Sometimes, though not often, Trebek will break away from the cards and ask a more random question. “That’s why I tell contestants to be on their toes,” Nusu says. “We want Alex to riff with them and not have everything come across as super rehearsed.”

Most contestants stick with the story they’re familiar with. Miles, the Yale student who began a discussion of Japanese male sex habits, was technically doing just that. “The card basically said her research focuses on Japanese masculinity,” Nusu says. “Nothing more was really discussed prior. That’s the magic of a conversation with Alex.”

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11 Terrifying Facts About The Hills Have Eyes
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Image Entertainment

In the late 1970s, Wes Craven was a struggling filmmaker known for only one thing: a little horror flick called The Last House on the Left (1972). Though he was itching to branch out and make other kinds of movies, he could only find financing for horror films, so he agreed to make a movie about a group of hill people savaging a vacationing family. Though he may not have been in a hurry to admit it, Craven found that he was really good at scaring people.

Produced on a tight budget, under sometimes grueling conditions, The Hills Have Eyes cemented Craven as one of Hollywood’s great horror masters. The film was released 40 years ago today, and it’s just as brutal as ever. So let’s look back on its unflinching terror with 11 facts about the film’s production.


According to writer/director Wes Craven, The Hills Have Eyes was inspired by the story of Sawney Bean, the head of wild Scottish clan who murdered and cannibalized numerous people during the Middle Ages. Craven heard the story of the Bean clan, and noted that the road near where they lived was believed to be haunted because people kept disappearing while traveling on it. He adapted the story to instead be about a group of wild people in the American West, and The Hills Have Eyes was born.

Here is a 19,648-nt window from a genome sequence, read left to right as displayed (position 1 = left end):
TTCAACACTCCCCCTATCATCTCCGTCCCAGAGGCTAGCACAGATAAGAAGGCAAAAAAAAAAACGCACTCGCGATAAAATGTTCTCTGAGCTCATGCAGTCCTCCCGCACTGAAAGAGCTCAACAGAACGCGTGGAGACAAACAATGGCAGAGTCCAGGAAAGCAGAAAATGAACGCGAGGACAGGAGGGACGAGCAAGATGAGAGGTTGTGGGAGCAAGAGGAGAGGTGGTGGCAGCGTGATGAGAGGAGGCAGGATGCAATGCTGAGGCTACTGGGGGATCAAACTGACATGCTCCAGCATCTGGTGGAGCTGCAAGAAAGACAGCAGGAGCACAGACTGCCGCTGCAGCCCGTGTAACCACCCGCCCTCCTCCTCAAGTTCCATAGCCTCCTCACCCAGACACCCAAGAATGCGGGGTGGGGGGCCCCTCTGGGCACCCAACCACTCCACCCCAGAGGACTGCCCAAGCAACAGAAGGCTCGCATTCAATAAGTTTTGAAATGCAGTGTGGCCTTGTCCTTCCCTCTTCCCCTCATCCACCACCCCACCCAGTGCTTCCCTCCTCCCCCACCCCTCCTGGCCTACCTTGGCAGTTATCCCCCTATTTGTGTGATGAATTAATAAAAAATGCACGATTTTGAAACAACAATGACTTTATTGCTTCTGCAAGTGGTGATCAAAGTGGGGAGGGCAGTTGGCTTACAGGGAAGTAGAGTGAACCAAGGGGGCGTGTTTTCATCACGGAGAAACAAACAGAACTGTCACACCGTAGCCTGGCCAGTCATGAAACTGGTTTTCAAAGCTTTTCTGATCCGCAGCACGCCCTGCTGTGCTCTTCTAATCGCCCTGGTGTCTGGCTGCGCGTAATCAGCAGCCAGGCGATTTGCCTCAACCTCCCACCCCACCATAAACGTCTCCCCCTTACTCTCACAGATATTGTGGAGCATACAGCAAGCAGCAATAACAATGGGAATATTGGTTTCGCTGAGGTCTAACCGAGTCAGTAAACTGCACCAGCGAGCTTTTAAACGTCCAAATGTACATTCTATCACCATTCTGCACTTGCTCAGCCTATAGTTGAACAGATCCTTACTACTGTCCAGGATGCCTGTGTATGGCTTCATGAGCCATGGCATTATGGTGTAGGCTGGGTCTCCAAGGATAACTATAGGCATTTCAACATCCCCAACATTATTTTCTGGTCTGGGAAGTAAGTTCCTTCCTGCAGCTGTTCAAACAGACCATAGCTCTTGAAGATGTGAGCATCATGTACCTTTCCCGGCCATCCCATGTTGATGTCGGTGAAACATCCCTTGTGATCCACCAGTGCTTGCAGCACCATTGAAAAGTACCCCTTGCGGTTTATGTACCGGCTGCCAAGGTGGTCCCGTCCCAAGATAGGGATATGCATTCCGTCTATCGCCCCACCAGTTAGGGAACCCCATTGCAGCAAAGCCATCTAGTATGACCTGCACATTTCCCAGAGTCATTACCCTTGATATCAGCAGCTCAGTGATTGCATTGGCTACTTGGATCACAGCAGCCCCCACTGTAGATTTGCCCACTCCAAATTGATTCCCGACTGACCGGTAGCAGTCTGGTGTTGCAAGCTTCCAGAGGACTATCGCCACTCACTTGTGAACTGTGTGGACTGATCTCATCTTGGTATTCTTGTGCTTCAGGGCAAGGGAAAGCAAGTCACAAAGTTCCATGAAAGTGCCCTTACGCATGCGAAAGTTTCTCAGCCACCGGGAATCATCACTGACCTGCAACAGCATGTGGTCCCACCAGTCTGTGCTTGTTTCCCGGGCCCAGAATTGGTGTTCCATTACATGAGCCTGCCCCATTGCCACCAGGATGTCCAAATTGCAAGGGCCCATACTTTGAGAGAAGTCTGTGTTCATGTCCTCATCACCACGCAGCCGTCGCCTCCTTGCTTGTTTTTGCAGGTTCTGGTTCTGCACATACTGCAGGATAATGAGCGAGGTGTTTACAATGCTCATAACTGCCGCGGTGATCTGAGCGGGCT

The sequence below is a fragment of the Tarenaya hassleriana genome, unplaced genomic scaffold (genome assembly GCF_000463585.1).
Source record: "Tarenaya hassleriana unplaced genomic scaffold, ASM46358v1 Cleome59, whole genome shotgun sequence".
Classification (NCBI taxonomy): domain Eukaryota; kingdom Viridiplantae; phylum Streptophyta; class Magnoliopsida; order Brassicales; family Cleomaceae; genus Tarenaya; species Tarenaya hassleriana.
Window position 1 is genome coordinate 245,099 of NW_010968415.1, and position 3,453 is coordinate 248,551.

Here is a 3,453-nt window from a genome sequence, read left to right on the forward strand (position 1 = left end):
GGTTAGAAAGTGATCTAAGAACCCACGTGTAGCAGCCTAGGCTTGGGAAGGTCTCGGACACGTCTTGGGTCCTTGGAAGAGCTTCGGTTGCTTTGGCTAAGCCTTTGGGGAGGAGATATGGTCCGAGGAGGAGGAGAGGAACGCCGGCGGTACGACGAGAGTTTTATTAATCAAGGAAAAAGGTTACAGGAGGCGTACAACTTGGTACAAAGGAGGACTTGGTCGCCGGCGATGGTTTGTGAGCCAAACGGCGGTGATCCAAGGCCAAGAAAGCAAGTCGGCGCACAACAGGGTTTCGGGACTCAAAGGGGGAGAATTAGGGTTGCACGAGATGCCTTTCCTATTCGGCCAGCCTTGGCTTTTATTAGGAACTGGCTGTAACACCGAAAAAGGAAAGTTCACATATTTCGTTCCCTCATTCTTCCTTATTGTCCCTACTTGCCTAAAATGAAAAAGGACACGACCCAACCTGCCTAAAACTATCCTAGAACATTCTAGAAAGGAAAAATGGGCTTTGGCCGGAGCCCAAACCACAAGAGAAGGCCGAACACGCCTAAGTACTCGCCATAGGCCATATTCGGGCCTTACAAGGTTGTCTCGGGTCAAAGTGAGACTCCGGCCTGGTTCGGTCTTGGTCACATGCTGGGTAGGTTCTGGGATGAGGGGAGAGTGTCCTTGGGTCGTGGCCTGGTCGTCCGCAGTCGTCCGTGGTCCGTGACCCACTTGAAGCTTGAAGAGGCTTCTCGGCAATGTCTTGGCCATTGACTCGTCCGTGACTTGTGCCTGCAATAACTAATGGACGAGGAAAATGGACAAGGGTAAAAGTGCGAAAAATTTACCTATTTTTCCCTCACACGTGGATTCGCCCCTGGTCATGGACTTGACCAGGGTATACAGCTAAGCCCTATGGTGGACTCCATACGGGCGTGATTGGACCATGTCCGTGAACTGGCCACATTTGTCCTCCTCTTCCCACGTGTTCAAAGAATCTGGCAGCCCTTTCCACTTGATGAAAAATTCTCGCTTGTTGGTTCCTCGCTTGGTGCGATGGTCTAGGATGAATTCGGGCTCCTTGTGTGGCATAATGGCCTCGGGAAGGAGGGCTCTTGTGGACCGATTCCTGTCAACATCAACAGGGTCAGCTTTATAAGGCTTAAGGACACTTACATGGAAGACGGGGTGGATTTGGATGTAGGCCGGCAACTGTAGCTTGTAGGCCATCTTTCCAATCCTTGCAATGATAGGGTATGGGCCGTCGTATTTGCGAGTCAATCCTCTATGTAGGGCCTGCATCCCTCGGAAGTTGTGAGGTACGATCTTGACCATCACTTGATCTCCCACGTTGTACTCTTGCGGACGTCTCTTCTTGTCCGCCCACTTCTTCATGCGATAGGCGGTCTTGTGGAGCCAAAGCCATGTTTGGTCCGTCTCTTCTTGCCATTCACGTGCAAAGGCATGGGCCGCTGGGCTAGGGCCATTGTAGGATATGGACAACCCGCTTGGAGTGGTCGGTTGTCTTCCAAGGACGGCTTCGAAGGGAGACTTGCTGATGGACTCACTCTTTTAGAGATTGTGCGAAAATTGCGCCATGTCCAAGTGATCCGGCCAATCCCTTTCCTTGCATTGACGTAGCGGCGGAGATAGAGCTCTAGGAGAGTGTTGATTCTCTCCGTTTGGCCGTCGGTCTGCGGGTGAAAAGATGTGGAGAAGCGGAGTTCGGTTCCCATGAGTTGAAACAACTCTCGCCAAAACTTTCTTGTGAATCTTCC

After Craven released The Last House on the Left in 1972, he tried his hand at making films outside of the horror genre, but according to the late director, “Nobody wanted to know about it.” In need of money and searching for a better career path, he finally answered the request of his friend, producer Peter Locke, to write a horror film. At the time, Locke’s wife Liz Torres was performing regularly in Las Vegas, and so Locke was frequently exposed to desert landscapes. He suggested that Craven set the film in the desert, and Craven began to craft the screenplay.

Budget was also a concern, so Craven structured the film to feature a relatively small cast and very few locations.


For the role of Ruby, the filmmakers needed an actress who could pull off the flighty and feral character convincingly, so, in the words of Locke: “We had sprints.” Actresses trying out for the role were asked to race each other, and Blythe’s speed won out.


Because of the film’s small budget, even Locke was drafted to join the cast. He appears as “Mercury,” the feather-covered savage who appears only twice: once in the film’s opening minutes, and then again as he’s pushed off a cliff by the Carter family’s dog, Beast.


The scene in which Lynne Wood (Dee Wallace) discovers a tarantula in the family trailer is a foreboding moment that signals the trauma to come, but it wasn’t in the script. According to Craven, they simply found the spider on the road during shooting, put it in a terrarium, and decided to add it into the film. Don’t worry, though: Wallace didn’t actually stomp the spider in the scene.


During the scene in which Doug (Martin Speer) discovers the mutilated body of the family’s other German Shepherd, Beauty, a real dog corpse was used. According to Craven, though, the dog was already dead.

“Let’s just say we bought a dead dog from the county and leave it at that,” Craven said.